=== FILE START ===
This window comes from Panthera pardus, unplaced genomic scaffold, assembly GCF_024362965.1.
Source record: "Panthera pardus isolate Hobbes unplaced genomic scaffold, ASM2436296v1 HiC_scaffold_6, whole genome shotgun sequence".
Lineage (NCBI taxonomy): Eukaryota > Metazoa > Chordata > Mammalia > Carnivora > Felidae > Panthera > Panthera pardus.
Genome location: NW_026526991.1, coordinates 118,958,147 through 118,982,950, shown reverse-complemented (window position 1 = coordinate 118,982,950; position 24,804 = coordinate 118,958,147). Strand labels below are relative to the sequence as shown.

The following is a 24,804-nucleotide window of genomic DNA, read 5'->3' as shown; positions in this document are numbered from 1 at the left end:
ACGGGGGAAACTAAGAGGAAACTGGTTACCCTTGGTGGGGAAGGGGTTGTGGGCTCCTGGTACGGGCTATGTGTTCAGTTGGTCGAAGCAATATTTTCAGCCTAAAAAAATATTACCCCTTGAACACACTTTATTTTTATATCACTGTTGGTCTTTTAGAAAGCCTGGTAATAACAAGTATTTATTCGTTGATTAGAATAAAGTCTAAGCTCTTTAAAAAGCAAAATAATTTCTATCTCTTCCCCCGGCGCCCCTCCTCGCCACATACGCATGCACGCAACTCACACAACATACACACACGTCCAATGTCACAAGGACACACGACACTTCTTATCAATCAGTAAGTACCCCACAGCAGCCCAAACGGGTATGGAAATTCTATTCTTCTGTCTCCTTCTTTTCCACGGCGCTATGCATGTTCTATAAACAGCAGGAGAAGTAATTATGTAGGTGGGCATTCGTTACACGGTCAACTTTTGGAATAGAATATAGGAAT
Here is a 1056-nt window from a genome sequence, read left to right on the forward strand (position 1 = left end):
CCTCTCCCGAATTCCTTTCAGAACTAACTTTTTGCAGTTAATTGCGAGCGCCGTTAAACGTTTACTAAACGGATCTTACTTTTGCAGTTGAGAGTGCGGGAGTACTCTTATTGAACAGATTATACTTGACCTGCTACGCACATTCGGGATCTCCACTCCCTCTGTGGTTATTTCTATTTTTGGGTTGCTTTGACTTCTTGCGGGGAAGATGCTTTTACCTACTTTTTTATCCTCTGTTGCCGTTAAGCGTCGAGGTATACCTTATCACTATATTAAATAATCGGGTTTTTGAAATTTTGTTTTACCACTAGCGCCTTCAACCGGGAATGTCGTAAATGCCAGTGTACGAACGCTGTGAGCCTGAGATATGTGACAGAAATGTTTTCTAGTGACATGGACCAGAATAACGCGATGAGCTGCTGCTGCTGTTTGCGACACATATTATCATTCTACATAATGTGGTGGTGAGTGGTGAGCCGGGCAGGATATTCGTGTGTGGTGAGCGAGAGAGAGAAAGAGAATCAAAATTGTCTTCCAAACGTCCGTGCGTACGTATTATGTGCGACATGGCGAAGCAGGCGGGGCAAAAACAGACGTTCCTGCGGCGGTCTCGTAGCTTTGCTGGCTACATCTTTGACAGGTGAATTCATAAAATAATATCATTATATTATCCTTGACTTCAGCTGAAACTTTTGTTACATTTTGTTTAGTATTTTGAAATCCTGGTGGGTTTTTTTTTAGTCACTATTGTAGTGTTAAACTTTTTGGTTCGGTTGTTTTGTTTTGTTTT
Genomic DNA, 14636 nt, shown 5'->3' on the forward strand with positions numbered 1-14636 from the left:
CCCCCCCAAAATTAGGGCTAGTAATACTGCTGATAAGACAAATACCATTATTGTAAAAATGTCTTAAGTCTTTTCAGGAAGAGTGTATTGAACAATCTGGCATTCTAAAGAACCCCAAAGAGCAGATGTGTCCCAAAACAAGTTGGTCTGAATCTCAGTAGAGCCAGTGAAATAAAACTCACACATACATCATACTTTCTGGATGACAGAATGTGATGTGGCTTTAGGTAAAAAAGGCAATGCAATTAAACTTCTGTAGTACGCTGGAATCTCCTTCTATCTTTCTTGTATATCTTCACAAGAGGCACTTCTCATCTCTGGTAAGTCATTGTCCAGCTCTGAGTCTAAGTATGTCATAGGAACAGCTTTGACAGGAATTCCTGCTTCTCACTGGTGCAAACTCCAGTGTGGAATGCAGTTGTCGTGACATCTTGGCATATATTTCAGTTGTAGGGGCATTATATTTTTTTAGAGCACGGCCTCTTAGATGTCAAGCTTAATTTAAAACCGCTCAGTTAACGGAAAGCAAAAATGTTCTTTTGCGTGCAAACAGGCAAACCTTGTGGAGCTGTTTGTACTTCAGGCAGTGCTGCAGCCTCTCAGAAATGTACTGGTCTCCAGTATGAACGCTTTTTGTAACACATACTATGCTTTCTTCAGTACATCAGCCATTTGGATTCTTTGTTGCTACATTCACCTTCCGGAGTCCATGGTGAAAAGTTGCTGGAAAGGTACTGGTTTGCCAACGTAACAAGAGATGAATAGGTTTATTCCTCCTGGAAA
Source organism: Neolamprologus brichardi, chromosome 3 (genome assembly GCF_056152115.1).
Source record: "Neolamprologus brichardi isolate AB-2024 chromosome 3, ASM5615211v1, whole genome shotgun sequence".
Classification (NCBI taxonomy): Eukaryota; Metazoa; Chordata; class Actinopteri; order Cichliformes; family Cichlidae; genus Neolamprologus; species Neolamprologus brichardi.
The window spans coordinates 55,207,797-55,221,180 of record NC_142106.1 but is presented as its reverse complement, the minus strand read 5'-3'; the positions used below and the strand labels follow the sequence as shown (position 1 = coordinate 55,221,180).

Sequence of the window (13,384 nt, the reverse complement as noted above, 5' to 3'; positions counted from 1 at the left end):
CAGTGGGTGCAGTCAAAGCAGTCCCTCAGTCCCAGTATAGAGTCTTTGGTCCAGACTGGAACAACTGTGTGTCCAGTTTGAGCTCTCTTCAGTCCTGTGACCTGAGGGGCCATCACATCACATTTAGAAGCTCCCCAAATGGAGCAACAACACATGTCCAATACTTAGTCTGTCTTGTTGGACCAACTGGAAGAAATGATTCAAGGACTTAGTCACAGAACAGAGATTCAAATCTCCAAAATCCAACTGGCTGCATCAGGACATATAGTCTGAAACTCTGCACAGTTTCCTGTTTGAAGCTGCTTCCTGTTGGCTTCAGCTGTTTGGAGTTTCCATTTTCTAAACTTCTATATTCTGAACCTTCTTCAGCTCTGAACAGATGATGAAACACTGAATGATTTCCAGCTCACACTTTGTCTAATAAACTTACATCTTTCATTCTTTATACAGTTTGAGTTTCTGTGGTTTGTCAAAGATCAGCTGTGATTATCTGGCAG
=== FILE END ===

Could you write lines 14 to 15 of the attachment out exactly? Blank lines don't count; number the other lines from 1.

The window spans coordinates 55,207,797-55,221,180 of record NC_142106.1 but is presented as its reverse complement, the minus strand read 5'-3'; the positions used below and the strand labels follow the sequence as shown (position 1 = coordinate 55,221,180).

Sequence of the window (13,384 nt, the reverse complement as noted above, 5' to 3'; positions counted from 1 at the left end):